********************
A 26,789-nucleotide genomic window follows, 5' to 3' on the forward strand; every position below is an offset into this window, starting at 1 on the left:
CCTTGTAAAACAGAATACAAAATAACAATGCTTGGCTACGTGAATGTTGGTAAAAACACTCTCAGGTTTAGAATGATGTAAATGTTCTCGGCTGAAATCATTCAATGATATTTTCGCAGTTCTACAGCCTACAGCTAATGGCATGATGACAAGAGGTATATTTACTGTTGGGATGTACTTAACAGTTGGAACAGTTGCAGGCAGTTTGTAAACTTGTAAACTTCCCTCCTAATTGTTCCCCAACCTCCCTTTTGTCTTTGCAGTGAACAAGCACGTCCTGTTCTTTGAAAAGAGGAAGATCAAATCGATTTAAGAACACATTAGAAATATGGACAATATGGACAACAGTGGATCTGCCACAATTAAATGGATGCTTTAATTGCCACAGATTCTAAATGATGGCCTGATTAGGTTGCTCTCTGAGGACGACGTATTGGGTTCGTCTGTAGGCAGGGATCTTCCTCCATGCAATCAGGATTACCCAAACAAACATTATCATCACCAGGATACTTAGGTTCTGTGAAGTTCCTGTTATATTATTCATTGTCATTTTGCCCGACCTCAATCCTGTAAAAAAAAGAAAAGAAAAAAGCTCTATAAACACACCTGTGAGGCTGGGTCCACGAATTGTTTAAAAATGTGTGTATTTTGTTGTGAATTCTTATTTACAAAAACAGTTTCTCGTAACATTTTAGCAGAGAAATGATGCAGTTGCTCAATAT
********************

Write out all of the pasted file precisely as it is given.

A 26,789-nucleotide genomic window follows, 5' to 3' on the forward strand; every position below is an offset into this window, starting at 1 on the left:
CCTTGTAAAACAGAATACAAAATAACAATGCTTGGCTACGTGAATGTTGGTAAAAACACTCTCAGGTTTAGAATGATGTAAATGTTCTCGGCTGAAATCATTCAATGATATTTTCGCAGTTCTACAGCCTACAGCTAATGGCATGATGACAAGAGGTATATTTACTGTTGGGATGTACTTAACAGTTGGAACAGTTGCAGGCAGTTTGTAAACTTGTAAACTTCCCTCCTAATTGTTCCCCAACCTCCCTTTTGTCTTTGCAGTGAACAAGCACGTCCTGTTCTTTGAAAAGAGGAAGATCAAATCGATTTAAGAACACATTAGAAATATGGACAATATGGACAACAGTGGATCTGCCACAATTAAATGGATGCTTTAATTGCCACAGATTCTAAATGATGGCCTGATTAGGTTGCTCTCTGAGGACGACGTATTGGGTTCGTCTGTAGGCAGGGATCTTCCTCCATGCAATCAGGATTACCCAAACAAACATTATCATCACCAGGATACTTAGGTTCTGTGAAGTTCCTGTTATATTATTCATTGTCATTTTGCCCGACCTCAATCCTGTAAAAAAAAGAAAAGAAAAAAGCTCTATAAACACACCTGTGAGGCTGGGTCCACGAATTGTTTAAAAATGTGTGTATTTTGTTGTGAATTCTTATTTACAAAAACAGTTTCTCGTAACATTTTAGCAGAGAAATGATGCAGTTGCTCAATAT